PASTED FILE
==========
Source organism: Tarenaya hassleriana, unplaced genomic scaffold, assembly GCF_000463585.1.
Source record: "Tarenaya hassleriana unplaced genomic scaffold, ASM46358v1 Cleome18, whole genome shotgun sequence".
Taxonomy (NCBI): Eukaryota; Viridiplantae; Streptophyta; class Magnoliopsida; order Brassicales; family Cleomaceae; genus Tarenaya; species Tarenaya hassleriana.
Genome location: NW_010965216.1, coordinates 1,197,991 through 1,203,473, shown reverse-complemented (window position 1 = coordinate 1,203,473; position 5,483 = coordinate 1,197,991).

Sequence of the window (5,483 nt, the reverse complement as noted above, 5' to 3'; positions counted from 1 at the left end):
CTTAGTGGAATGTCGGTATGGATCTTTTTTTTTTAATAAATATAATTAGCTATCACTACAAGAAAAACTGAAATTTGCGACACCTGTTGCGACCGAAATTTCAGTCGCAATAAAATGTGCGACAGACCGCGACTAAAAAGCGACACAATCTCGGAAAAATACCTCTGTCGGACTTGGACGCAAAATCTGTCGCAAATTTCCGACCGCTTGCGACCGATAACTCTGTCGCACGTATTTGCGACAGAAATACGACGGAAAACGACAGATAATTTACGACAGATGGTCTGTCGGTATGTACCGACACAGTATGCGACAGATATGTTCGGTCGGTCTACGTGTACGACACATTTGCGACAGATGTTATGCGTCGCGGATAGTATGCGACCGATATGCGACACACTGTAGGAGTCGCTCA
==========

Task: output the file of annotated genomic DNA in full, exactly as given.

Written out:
Source organism: Tarenaya hassleriana, unplaced genomic scaffold, assembly GCF_000463585.1.
Source record: "Tarenaya hassleriana unplaced genomic scaffold, ASM46358v1 Cleome18, whole genome shotgun sequence".
Taxonomy (NCBI): Eukaryota; Viridiplantae; Streptophyta; class Magnoliopsida; order Brassicales; family Cleomaceae; genus Tarenaya; species Tarenaya hassleriana.
Genome location: NW_010965216.1, coordinates 1,197,991 through 1,203,473, shown reverse-complemented (window position 1 = coordinate 1,203,473; position 5,483 = coordinate 1,197,991).

Sequence of the window (5,483 nt, the reverse complement as noted above, 5' to 3'; positions counted from 1 at the left end):
CTTAGTGGAATGTCGGTATGGATCTTTTTTTTTTAATAAATATAATTAGCTATCACTACAAGAAAAACTGAAATTTGCGACACCTGTTGCGACCGAAATTTCAGTCGCAATAAAATGTGCGACAGACCGCGACTAAAAAGCGACACAATCTCGGAAAAATACCTCTGTCGGACTTGGACGCAAAATCTGTCGCAAATTTCCGACCGCTTGCGACCGATAACTCTGTCGCACGTATTTGCGACAGAAATACGACGGAAAACGACAGATAATTTACGACAGATGGTCTGTCGGTATGTACCGACACAGTATGCGACAGATATGTTCGGTCGGTCTACGTGTACGACACATTTGCGACAGATGTTATGCGTCGCGGATAGTATGCGACCGATATGCGACACACTGTAGGAGTCGCTCA